But what I’m really trying to convey is the way I feel obligated to be the morality/karma police in these situations. Looking around the tour group, there were obviously children who were participating, and their parents appeared just as engaged. Even the curator seemed to be ignoring the wandering family and going about her business, touring the group. Why was I the one steaming? Why did I feel as though I had to hold the weight of other people’s decisions?

I think that is the hardest part for me. I don’t want to lose that part of me that discerns behaviors that I don’t want to cultivate in my son. I also don’t want to be so fixated on that discernment that it takes over my mind and disallows me from enjoying the moment in spite of others. I’m sure the other parents in the group noticed this wandering family. I’m sure some of them even made judgements about their behavior. But somehow, they were able to live and let live, or perhaps even forgive and forget. For me, it never feels easy.

 

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Deep Breaths

I'm gonna freak out on you like Roger Clarvin at the Welshly Arms.

I’m gonna freak out on you like Roger Clarvin at the Welshly Arms.

….pursed-lipped, red-faced deep breaths is more like it.

It seems my son is in some sort of weird testing phase at the moment, and I find myself taking lots of deep breaths to re-organize.  These breaths help me take a second to respond rather than react, but he makes it incredibly difficult at times.

The two things that really get under my skin are when he takes one more shot at whatever he’s been told to stop and when he talks back.  For example, he has a habit of pulling on my arm when walking next to me. Not the cute tug of days of yore, but a “let’s hang my 50 lb frame from dad’s arm and see if it doesn’t come out of its socket” sort of way.  I have back issues, so lots of off-balance, twisting force will screw it up.  So we’re walking through the grocery store and he starts swinging like a monkey.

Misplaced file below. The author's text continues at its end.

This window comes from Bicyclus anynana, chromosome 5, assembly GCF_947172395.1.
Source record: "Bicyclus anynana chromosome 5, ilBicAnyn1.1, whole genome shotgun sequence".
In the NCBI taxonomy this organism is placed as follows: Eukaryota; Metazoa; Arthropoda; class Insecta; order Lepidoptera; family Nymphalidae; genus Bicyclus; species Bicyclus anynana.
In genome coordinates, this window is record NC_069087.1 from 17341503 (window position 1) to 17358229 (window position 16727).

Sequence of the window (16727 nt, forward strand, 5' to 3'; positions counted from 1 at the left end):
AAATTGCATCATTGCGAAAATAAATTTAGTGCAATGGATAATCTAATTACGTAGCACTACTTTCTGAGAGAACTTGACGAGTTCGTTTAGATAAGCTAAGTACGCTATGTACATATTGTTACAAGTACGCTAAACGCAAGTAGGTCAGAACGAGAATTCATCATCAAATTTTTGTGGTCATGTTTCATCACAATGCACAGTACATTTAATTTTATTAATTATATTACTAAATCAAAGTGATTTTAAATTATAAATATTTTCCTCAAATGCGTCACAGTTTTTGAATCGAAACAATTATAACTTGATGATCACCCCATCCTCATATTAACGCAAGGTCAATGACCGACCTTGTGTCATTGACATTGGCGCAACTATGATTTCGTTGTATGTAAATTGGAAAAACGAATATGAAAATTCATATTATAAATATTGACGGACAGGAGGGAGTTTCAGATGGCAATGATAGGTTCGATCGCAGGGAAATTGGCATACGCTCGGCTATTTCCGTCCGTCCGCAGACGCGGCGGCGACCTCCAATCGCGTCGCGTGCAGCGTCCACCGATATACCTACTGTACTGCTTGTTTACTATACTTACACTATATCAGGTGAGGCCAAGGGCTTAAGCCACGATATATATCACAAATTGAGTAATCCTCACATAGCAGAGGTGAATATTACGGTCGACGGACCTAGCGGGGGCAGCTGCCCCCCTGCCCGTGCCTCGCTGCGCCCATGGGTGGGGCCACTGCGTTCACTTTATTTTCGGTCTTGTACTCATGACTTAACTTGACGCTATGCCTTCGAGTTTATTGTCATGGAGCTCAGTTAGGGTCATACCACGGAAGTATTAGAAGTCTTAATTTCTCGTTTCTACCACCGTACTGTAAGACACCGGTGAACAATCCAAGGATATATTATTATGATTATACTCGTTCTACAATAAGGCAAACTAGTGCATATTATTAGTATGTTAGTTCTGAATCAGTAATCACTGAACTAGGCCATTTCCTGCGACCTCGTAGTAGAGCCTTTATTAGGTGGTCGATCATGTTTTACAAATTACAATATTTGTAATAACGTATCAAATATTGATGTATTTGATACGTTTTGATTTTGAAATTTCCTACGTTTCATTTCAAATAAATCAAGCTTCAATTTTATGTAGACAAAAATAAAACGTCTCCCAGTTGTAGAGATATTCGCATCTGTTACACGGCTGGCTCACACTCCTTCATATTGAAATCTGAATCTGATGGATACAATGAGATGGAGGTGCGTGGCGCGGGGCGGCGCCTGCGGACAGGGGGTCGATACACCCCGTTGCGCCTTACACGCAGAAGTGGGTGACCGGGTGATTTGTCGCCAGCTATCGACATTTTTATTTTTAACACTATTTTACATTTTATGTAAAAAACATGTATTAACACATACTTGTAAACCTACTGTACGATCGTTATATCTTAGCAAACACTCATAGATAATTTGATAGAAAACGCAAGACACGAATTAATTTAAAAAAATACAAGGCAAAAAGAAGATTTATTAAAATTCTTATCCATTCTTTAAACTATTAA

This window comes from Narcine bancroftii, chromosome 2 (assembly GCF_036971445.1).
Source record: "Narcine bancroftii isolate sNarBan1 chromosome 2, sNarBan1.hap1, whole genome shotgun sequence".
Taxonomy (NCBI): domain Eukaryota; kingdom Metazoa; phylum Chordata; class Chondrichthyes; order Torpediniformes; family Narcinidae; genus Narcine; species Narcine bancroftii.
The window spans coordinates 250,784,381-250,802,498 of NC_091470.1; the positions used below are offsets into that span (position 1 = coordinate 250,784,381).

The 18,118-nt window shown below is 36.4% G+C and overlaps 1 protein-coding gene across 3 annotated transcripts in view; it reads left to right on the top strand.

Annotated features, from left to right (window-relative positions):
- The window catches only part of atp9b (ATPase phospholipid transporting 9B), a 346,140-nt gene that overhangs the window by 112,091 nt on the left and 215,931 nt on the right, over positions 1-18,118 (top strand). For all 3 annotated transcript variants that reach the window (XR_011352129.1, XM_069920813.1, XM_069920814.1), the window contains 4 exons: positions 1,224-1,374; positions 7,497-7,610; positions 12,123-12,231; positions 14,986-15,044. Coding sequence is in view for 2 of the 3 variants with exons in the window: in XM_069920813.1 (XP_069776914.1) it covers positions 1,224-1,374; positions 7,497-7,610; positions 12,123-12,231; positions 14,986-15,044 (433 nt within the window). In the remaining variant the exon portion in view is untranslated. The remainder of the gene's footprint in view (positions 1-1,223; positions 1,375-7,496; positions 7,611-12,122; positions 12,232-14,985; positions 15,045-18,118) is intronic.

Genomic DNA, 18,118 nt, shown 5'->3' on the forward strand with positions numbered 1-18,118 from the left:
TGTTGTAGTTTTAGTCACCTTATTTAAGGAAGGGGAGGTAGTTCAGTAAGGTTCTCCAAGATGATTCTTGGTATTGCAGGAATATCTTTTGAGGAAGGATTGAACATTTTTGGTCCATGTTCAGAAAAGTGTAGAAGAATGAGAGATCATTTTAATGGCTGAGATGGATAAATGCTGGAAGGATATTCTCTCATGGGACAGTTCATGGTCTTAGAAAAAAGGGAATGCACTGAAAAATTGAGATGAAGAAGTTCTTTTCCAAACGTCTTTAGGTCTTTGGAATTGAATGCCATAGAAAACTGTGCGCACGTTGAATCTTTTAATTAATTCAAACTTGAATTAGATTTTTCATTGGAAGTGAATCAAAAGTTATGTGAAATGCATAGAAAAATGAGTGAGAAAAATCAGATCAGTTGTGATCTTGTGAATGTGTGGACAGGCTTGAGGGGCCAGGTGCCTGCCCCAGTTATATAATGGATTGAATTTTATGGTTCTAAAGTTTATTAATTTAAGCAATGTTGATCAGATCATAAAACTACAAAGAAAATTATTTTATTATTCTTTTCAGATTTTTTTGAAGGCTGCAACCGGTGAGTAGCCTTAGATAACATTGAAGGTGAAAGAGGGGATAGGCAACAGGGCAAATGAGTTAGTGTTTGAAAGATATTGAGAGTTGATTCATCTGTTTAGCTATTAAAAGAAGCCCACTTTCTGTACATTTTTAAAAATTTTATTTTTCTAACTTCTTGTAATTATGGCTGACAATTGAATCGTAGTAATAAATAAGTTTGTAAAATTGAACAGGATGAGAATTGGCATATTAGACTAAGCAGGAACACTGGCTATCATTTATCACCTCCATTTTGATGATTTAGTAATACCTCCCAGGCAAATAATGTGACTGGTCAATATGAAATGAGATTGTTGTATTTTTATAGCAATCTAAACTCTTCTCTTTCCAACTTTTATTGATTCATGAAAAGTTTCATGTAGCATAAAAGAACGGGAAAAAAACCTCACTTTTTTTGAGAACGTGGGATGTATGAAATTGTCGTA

“My back, buddy. Please don’t do that or you’ll hurt me.”

One final tug…

….deep breath.

I feel like Will Ferrell’s SNL character, the lecherous professor in the hot tub who’s loquacious and gushy until his wife climbs onto him and his back seizes.  I want to snap in that moment and yell at my son in my best Roger Clarvin voice, “Ah, my back!  Get the hell off me!” That’s what that breath’s for. So I don’t snap and yell at my son in the middle to the produce aisle like some maniac.

The second thing that really gets under my skin is when he talks back. I’ll ask him to put away his shoes.  I’ll ask once.  Then again, and again, and again, without any semblance of a response.

“Man, did you hear me?  I asked you like a million times.”

“No you didn’t.  You asked me like five times.”

….even deeper breath.  The shoes might have gone whipping across the room if it weren’t for that breath.

He’s a good kid overall, and I think he’s just at that age when he’s testing the waters.  Just double-checking to see where the lines are drawn.  That doesn’t mean I just let him do it.  It doesn’t mean there are no consequences.  But what I don’t want to do is just react and yell.  My parents both had short fuses in their own ways.  If we went too far as kids, we’d get this Bruce-Banner-turned-Hulk reaction from our mom and suffer a long tirade.  Dad would just blow up and blow out, hauling off to his room or out to the backyard, all the while mutter or yelling.  I don’t want to do either of these things.

The breaths give me pause to regroup.  In the vegetable aisle I can go down on one knee, grab both my son’s shoulders and explain to him in a forceful voice that he’s going to hurt me if he keeps hanging. I let him know that I won’t hold his hand if he’s going to keep swinging from mine. Addressing the issue instead of freaking out.  The breath helps me explain that reminding him five times to put away his shoes is too many, and then order him to put them away immediately.  Addressing the issue instead of humming a shoe (for the record: I’ve never hummed a shoe, no matter how badly I’ve wanted to).

Thank god for these breaths.  If it weren’t for them, I’d be growing out my beard and getting my hot-tub speedo ready.